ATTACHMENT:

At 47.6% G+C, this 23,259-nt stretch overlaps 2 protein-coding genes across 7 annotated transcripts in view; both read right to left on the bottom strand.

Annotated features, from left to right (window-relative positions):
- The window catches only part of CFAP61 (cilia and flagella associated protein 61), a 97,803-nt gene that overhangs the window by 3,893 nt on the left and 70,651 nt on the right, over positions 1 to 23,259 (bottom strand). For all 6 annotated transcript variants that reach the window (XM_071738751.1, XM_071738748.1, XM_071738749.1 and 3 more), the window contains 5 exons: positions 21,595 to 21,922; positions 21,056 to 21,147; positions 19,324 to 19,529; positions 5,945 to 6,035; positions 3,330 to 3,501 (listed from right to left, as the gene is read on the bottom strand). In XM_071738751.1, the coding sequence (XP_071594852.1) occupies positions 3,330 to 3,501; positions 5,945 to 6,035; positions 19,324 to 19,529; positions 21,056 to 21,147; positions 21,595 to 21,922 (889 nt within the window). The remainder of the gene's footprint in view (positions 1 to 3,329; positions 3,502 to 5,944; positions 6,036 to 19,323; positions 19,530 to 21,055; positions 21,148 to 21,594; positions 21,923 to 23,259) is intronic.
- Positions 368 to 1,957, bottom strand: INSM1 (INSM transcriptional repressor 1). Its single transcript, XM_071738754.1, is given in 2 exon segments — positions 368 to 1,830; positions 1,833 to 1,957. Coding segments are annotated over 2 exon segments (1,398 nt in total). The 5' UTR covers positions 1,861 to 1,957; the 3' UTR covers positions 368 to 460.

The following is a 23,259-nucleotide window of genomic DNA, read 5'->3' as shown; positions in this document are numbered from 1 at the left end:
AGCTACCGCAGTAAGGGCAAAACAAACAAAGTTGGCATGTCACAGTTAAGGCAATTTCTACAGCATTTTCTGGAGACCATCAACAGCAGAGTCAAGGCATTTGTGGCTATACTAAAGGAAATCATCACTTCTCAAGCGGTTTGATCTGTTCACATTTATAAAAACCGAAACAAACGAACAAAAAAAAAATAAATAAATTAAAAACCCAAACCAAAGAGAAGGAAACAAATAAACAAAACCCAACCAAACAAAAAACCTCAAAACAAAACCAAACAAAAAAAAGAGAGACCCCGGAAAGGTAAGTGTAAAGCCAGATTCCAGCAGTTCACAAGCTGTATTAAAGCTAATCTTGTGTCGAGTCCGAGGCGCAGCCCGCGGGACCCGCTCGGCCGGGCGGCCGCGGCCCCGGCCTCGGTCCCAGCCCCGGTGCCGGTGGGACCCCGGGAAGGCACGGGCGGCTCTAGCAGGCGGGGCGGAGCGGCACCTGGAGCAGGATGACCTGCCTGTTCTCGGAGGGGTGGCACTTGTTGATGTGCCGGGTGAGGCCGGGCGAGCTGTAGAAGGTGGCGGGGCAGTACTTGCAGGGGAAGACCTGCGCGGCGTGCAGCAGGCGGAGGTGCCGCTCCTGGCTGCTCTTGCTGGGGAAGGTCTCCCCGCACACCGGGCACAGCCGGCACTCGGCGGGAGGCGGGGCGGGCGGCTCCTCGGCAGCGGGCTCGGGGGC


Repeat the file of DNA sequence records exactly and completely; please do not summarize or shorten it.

At 47.6% G+C, this 23,259-nt stretch overlaps 2 protein-coding genes across 7 annotated transcripts in view; both read right to left on the bottom strand.

Annotated features, from left to right (window-relative positions):
- The window catches only part of CFAP61 (cilia and flagella associated protein 61), a 97,803-nt gene that overhangs the window by 3,893 nt on the left and 70,651 nt on the right, over positions 1 to 23,259 (bottom strand). For all 6 annotated transcript variants that reach the window (XM_071738751.1, XM_071738748.1, XM_071738749.1 and 3 more), the window contains 5 exons: positions 21,595 to 21,922; positions 21,056 to 21,147; positions 19,324 to 19,529; positions 5,945 to 6,035; positions 3,330 to 3,501 (listed from right to left, as the gene is read on the bottom strand). In XM_071738751.1, the coding sequence (XP_071594852.1) occupies positions 3,330 to 3,501; positions 5,945 to 6,035; positions 19,324 to 19,529; positions 21,056 to 21,147; positions 21,595 to 21,922 (889 nt within the window). The remainder of the gene's footprint in view (positions 1 to 3,329; positions 3,502 to 5,944; positions 6,036 to 19,323; positions 19,530 to 21,055; positions 21,148 to 21,594; positions 21,923 to 23,259) is intronic.
- Positions 368 to 1,957, bottom strand: INSM1 (INSM transcriptional repressor 1). Its single transcript, XM_071738754.1, is given in 2 exon segments — positions 368 to 1,830; positions 1,833 to 1,957. Coding segments are annotated over 2 exon segments (1,398 nt in total). The 5' UTR covers positions 1,861 to 1,957; the 3' UTR covers positions 368 to 460.

The following is a 23,259-nucleotide window of genomic DNA, read 5'->3' as shown; positions in this document are numbered from 1 at the left end:
AGCTACCGCAGTAAGGGCAAAACAAACAAAGTTGGCATGTCACAGTTAAGGCAATTTCTACAGCATTTTCTGGAGACCATCAACAGCAGAGTCAAGGCATTTGTGGCTATACTAAAGGAAATCATCACTTCTCAAGCGGTTTGATCTGTTCACATTTATAAAAACCGAAACAAACGAACAAAAAAAAAATAAATAAATTAAAAACCCAAACCAAAGAGAAGGAAACAAATAAACAAAACCCAACCAAACAAAAAACCTCAAAACAAAACCAAACAAAAAAAAGAGAGACCCCGGAAAGGTAAGTGTAAAGCCAGATTCCAGCAGTTCACAAGCTGTATTAAAGCTAATCTTGTGTCGAGTCCGAGGCGCAGCCCGCGGGACCCGCTCGGCCGGGCGGCCGCGGCCCCGGCCTCGGTCCCAGCCCCGGTGCCGGTGGGACCCCGGGAAGGCACGGGCGGCTCTAGCAGGCGGGGCGGAGCGGCACCTGGAGCAGGATGACCTGCCTGTTCTCGGAGGGGTGGCACTTGTTGATGTGCCGGGTGAGGCCGGGCGAGCTGTAGAAGGTGGCGGGGCAGTACTTGCAGGGGAAGACCTGCGCGGCGTGCAGCAGGCGGAGGTGCCGCTCCTGGCTGCTCTTGCTGGGGAAGGTCTCCCCGCACACCGGGCACAGCCGGCACTCGGCGGGAGGCGGGGCGGGCGGCTCCTCGGCAGCGGGCTCGGGGGC